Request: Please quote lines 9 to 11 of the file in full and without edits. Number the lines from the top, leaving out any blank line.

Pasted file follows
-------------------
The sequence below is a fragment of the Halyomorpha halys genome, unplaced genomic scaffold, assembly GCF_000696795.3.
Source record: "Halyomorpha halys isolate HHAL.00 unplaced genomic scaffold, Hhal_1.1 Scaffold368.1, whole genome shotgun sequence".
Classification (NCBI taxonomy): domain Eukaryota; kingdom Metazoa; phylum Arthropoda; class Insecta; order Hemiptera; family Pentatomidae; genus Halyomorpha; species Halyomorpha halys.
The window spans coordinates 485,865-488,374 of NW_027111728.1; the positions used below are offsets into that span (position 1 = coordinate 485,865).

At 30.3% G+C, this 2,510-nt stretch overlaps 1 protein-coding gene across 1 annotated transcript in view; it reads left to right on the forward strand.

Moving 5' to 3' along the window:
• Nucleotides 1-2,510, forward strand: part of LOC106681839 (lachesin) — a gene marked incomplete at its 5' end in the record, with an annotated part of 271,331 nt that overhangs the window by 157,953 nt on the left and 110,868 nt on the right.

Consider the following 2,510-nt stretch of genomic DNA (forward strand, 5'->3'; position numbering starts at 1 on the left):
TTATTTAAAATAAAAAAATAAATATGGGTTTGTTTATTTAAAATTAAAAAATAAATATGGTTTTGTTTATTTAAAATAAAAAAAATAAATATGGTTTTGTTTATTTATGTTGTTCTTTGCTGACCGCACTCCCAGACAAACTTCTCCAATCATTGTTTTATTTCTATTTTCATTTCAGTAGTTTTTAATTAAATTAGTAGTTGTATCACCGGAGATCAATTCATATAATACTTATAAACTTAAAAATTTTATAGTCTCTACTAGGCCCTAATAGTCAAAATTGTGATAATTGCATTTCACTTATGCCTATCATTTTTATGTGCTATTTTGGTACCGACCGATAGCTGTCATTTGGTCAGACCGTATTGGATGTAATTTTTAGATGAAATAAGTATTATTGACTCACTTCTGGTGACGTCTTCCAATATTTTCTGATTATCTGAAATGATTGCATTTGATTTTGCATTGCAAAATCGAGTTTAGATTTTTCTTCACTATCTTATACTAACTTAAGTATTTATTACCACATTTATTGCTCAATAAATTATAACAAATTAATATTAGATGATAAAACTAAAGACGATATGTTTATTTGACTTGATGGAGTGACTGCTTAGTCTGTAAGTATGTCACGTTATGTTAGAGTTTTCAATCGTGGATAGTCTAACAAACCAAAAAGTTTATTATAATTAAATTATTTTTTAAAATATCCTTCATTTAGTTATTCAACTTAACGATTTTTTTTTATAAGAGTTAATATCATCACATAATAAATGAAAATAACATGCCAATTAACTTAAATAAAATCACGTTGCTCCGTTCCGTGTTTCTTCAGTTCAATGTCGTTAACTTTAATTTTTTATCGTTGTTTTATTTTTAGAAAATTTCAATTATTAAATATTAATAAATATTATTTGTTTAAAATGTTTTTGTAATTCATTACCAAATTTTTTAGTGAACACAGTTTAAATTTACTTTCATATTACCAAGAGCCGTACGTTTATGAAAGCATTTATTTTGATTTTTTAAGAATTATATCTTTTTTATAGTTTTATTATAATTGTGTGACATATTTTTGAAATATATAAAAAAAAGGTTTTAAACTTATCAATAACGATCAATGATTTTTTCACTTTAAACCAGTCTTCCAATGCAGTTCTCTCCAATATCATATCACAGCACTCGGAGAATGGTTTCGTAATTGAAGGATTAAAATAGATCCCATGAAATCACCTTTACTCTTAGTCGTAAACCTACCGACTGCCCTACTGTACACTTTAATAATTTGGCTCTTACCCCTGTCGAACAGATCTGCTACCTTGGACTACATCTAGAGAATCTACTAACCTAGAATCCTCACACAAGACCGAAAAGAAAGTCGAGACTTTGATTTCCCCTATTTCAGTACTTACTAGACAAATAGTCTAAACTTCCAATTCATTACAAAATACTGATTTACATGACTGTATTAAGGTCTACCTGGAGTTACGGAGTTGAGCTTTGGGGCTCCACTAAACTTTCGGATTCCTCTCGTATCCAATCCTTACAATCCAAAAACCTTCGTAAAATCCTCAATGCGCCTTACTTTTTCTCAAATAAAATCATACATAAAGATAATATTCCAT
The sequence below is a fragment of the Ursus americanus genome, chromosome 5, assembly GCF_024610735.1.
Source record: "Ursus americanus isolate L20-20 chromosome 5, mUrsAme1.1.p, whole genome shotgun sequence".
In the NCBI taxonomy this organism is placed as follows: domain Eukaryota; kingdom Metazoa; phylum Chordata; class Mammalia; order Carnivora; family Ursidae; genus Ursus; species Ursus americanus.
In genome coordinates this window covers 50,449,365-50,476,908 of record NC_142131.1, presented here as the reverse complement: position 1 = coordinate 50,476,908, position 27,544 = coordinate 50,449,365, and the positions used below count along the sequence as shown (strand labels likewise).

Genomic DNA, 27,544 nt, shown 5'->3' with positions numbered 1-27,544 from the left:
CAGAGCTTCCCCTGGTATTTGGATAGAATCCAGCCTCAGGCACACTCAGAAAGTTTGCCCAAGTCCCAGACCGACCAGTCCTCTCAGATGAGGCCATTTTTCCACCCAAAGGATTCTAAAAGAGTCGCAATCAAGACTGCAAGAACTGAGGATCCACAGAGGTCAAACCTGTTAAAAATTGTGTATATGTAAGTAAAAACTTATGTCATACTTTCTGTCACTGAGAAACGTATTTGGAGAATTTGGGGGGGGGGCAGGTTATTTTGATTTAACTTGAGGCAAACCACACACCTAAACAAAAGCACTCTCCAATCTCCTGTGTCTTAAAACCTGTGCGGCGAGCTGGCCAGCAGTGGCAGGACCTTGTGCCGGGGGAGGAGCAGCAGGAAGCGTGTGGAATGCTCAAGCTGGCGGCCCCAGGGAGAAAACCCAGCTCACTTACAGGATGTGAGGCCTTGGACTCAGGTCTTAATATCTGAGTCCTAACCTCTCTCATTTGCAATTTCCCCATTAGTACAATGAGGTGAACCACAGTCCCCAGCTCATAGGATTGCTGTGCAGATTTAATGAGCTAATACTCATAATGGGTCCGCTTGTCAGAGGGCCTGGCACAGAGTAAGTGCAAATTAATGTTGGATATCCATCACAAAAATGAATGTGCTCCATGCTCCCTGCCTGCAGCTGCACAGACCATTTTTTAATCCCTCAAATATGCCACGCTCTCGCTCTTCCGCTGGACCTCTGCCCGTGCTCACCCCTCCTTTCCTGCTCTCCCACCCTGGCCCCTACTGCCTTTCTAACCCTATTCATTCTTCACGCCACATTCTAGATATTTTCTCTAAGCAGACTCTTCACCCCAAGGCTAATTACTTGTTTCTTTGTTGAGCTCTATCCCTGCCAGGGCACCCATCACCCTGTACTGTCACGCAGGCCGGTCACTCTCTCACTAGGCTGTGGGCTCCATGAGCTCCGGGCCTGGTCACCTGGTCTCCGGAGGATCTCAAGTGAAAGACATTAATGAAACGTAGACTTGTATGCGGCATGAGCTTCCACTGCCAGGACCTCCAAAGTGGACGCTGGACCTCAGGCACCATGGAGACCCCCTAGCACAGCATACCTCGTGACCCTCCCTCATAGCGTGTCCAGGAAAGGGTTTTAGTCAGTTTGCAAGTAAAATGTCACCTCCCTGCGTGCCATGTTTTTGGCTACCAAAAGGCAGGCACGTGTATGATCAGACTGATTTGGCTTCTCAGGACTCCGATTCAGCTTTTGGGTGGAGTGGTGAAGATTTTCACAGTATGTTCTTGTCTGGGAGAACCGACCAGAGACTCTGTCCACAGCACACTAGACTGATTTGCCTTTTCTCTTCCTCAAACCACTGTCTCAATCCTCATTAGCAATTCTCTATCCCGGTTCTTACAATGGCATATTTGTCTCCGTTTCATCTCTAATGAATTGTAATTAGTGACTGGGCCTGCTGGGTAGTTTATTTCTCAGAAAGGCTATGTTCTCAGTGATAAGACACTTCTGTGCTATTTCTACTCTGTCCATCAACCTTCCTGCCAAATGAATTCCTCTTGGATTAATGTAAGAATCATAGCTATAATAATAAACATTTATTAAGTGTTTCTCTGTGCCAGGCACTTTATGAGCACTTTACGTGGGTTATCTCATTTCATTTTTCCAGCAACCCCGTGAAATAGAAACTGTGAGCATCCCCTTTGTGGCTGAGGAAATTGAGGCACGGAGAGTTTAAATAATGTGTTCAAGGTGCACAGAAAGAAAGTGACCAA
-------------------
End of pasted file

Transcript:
TTATTTAAAATAAAAAAATAAATATGGGTTTGTTTATTTAAAATTAAAAAATAAATATGGTTTTGTTTATTTAAAATAAAAAAAATAAATATGGTTTTGTTTATTTATGTTGTTCTTTGCTGACCGCACTCCCAGACAAACTTCTCCAATCATTGTTTTATTTCTATTTTCATTTCAGTAGTTTTTAATTAAATTAGTAGTTGTATCACCGGAGATCAATTCATATAATACTTATAAACTTAAAAATTTTATAGTCTCTACTAGGCCCTAATAGTCAAAATTGTGATAATTGCATTTCACTTATGCCTATCATTTTTATGTGCTATTTTGGTACCGACCGATAGCTGTCATTTGGTCAGACCGTATTGGATGTAATTTTTAGATGAAATAAGTATTATTGACTCACTTCTGGTGACGTCTTCCAATATTTTCTGATTATCTGAAATGATTGCATTTGATTTTGCATTGCAAAATCGAGTTTAGATTTTTCTTCACTATCTTATACTAACTTAAGTATTTATTACCACATTTATTGCTCAATAAATTATAACAAATTAATATTAGATGATAAAACTAAAGACGATATGTTTATTTGACTTGATGGAGTGACTGCTTAGTCTGTAAGTATGTCACGTTATGTTAGAGTTTTCAATCGTGGATAGTCTAACAAACCAAAAAGTTTATTATAATTAAATTATTTTTTAAAATATCCTTCATTTAGTTATTCAACTTAACGATTTTTTTTTATAAGAGTTAATATCATCACATAATAAATGAAAATAACATGCCAATTAACTTAAATAAAATCACGTTGCTCCGTTCCGTGTTTCTTCAGTTCAATGTCGTTAACTTTAATTTTTTATCGTTGTTTTATTTTTAGAAAATTTCAATTATTAAATATTAATAAATATTATTTGTTTAAAATGTTTTTGTAATTCATTACCAAATTTTTTAGTGAACACAGTTTAAATTTACTTTCATATTACCAAGAGCCGTACGTTTATGAAAGCATTTATTTTGATTTTTTAAGAATTATATCTTTTTTATAGTTTTATTATAATTGTGTGACATATTTTTGAAATATATAAAAAAAAGGTTTTAAACTTATCAATAACGATCAATGATTTTTTCACTTTAAACCAGTCTTCCAATGCAGTTCTCTCCAATATCATATCACAGCACTCGGAGAATGGTTTCGTAATTGAAGGATTAAAATAGATCCCATGAAATCACCTTTACTCTTAGTCGTAAACCTACCGACTGCCCTACTGTACACTTTAATAATTTGGCTCTTACCCCTGTCGAACAGATCTGCTACCTTGGACTACATCTAGAGAATCTACTAACCTAGAATCCTCACACAAGACCGAAAAGAAAGTCGAGACTTTGATTTCCCCTATTTCAGTACTTACTAGACAAATAGTCTAAACTTCCAATTCATTACAAAATACTGATTTACATGACTGTATTAAGGTCTACCTGGAGTTACGGAGTTGAGCTTTGGGGCTCCACTAAACTTTCGGATTCCTCTCGTATCCAATCCTTACAATCCAAAAACCTTCGTAAAATCCTCAATGCGCCTTACTTTTTCTCAAATAAAATCATACATAAAGATAATATTCCAT
The sequence below is a fragment of the Ursus americanus genome, chromosome 5, assembly GCF_024610735.1.
Source record: "Ursus americanus isolate L20-20 chromosome 5, mUrsAme1.1.p, whole genome shotgun sequence".